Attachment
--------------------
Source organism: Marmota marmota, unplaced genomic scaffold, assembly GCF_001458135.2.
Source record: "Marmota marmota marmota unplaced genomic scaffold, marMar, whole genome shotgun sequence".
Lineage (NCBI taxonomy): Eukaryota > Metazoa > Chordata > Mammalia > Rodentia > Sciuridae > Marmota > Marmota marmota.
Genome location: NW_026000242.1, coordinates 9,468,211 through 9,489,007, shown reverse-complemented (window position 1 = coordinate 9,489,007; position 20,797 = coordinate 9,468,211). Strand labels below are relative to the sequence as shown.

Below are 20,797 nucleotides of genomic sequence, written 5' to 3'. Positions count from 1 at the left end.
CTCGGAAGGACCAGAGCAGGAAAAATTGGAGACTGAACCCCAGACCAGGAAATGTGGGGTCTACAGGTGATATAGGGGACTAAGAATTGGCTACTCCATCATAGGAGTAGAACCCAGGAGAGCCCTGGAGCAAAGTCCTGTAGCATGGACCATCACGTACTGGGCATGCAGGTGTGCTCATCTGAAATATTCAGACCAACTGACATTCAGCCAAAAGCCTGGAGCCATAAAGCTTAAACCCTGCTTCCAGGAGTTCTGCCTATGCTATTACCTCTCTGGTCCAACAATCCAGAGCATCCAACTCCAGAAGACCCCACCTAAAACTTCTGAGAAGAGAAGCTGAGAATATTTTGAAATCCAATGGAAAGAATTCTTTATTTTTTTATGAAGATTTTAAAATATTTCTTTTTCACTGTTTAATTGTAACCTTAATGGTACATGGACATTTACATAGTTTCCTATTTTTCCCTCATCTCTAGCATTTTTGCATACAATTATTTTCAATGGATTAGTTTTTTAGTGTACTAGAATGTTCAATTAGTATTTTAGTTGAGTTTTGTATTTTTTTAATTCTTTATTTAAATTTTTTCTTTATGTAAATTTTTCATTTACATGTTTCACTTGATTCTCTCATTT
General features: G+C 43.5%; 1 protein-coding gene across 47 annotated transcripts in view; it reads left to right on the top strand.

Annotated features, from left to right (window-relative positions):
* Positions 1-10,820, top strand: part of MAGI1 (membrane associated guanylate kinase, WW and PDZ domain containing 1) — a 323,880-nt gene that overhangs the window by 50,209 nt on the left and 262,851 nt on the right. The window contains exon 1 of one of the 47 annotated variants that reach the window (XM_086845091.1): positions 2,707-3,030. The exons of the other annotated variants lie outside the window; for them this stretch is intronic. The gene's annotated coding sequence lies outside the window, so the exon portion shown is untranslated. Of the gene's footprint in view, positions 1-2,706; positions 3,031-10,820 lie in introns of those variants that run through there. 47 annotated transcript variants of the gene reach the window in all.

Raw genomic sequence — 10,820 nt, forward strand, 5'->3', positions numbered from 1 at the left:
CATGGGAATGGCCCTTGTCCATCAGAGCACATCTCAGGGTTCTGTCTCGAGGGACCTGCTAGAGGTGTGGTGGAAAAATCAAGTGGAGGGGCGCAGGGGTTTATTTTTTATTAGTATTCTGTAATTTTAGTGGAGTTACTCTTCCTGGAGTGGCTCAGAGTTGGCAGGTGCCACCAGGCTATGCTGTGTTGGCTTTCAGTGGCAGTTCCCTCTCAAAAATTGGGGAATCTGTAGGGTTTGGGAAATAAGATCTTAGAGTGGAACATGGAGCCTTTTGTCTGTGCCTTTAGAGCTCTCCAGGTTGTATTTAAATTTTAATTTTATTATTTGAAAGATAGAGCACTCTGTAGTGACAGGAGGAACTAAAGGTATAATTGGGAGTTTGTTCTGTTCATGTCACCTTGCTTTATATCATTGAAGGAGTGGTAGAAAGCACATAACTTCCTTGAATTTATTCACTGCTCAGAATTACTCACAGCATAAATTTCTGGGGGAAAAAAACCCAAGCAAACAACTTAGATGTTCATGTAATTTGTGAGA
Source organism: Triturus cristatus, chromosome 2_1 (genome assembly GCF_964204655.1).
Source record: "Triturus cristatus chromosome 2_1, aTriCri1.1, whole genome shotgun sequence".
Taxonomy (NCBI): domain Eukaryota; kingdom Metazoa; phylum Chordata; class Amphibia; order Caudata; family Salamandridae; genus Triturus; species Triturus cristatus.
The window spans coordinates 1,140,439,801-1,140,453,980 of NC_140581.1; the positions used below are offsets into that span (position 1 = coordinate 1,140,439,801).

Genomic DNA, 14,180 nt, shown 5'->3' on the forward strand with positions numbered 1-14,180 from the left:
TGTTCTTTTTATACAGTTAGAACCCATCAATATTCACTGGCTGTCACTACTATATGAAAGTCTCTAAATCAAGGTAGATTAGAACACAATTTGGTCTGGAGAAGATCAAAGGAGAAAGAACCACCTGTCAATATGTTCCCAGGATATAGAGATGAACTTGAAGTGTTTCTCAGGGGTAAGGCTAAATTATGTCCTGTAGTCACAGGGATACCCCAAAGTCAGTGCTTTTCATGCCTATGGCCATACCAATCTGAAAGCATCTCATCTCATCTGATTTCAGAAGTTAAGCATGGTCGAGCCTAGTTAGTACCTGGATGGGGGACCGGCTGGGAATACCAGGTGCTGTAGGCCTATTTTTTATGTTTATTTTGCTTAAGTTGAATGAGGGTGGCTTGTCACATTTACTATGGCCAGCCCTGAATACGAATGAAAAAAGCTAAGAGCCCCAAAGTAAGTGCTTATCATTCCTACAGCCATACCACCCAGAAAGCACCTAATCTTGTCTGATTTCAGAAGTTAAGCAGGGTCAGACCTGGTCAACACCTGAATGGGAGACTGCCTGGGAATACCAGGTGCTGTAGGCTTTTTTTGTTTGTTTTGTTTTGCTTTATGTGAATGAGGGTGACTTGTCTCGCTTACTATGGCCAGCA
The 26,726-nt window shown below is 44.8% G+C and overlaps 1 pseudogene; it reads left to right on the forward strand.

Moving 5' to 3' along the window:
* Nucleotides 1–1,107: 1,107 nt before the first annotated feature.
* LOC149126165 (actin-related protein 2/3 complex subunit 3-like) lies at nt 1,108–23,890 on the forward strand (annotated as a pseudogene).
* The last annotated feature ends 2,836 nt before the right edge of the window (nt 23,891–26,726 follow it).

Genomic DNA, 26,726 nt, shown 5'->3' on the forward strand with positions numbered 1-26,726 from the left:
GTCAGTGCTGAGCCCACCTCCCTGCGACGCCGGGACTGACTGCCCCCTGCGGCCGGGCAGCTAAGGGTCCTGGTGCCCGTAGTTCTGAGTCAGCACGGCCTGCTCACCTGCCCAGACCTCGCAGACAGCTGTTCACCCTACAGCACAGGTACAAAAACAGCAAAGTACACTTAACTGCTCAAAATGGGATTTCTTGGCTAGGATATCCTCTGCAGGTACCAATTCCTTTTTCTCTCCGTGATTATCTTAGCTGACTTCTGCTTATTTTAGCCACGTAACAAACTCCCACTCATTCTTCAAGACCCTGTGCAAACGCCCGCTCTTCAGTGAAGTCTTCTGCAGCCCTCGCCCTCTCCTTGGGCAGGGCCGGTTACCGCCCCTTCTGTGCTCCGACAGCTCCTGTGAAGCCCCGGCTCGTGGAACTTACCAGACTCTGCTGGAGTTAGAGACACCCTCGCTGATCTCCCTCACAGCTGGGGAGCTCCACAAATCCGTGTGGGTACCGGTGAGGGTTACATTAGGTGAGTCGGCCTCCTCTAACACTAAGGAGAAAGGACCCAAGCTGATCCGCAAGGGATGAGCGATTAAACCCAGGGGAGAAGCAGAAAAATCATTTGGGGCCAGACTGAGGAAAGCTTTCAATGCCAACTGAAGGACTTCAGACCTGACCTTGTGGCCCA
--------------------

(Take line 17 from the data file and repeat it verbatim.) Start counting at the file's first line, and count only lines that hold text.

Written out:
TGTTCTTTTTATACAGTTAGAACCCATCAATATTCACTGGCTGTCACTACTATATGAAAGTCTCTAAATCAAGGTAGATTAGAACACAATTTGGTCTGGAGAAGATCAAAGGAGAAAGAACCACCTGTCAATATGTTCCCAGGATATAGAGATGAACTTGAAGTGTTTCTCAGGGGTAAGGCTAAATTATGTCCTGTAGTCACAGGGATACCCCAAAGTCAGTGCTTTTCATGCCTATGGCCATACCAATCTGAAAGCATCTCATCTCATCTGATTTCAGAAGTTAAGCATGGTCGAGCCTAGTTAGTACCTGGATGGGGGACCGGCTGGGAATACCAGGTGCTGTAGGCCTATTTTTTATGTTTATTTTGCTTAAGTTGAATGAGGGTGGCTTGTCACATTTACTATGGCCAGCCCTGAATACGAATGAAAAAAGCTAAGAGCCCCAAAGTAAGTGCTTATCATTCCTACAGCCATACCACCCAGAAAGCACCTAATCTTGTCTGATTTCAGAAGTTAAGCAGGGTCAGACCTGGTCAACACCTGAATGGGAGACTGCCTGGGAATACCAGGTGCTGTAGGCTTTTTTTGTTTGTTTTGTTTTGCTTTATGTGAATGAGGGTGACTTGTCTCGCTTACTATGGCCAGCA